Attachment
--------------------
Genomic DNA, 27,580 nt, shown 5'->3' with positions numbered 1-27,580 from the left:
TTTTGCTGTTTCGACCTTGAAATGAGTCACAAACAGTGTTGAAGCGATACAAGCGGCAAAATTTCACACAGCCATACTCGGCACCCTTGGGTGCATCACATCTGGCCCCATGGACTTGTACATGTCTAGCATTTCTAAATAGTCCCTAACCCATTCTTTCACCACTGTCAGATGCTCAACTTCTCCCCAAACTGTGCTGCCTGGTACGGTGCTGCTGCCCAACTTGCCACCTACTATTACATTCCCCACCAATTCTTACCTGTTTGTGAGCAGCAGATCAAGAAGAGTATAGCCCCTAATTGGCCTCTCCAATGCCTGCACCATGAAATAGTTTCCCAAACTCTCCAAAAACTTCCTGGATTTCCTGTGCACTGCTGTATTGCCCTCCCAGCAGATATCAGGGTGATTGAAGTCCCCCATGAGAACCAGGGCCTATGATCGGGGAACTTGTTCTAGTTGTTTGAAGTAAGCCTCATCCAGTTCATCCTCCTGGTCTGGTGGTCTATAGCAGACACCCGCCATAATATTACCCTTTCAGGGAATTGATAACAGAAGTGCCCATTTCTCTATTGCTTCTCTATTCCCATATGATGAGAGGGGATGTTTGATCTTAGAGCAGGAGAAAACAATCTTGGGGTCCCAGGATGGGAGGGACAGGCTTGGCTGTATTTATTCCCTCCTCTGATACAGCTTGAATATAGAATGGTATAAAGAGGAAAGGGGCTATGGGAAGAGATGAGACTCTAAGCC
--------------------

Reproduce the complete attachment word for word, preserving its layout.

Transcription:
Genomic DNA, 27,580 nt, shown 5'->3' with positions numbered 1-27,580 from the left:
TTTTGCTGTTTCGACCTTGAAATGAGTCACAAACAGTGTTGAAGCGATACAAGCGGCAAAATTTCACACAGCCATACTCGGCACCCTTGGGTGCATCACATCTGGCCCCATGGACTTGTACATGTCTAGCATTTCTAAATAGTCCCTAACCCATTCTTTCACCACTGTCAGATGCTCAACTTCTCCCCAAACTGTGCTGCCTGGTACGGTGCTGCTGCCCAACTTGCCACCTACTATTACATTCCCCACCAATTCTTACCTGTTTGTGAGCAGCAGATCAAGAAGAGTATAGCCCCTAATTGGCCTCTCCAATGCCTGCACCATGAAATAGTTTCCCAAACTCTCCAAAAACTTCCTGGATTTCCTGTGCACTGCTGTATTGCCCTCCCAGCAGATATCAGGGTGATTGAAGTCCCCCATGAGAACCAGGGCCTATGATCGGGGAACTTGTTCTAGTTGTTTGAAGTAAGCCTCATCCAGTTCATCCTCCTGGTCTGGTGGTCTATAGCAGACACCCGCCATAATATTACCCTTTCAGGGAATTGATAACAGAAGTGCCCATTTCTCTATTGCTTCTCTATTCCCATATGATGAGAGGGGATGTTTGATCTTAGAGCAGGAGAAAACAATCTTGGGGTCCCAGGATGGGAGGGACAGGCTTGGCTGTATTTATTCCCTCCTCTGATACAGCTTGAATATAGAATGGTATAAAGAGGAAAGGGGCTATGGGAAGAGATGAGACTCTAAGCC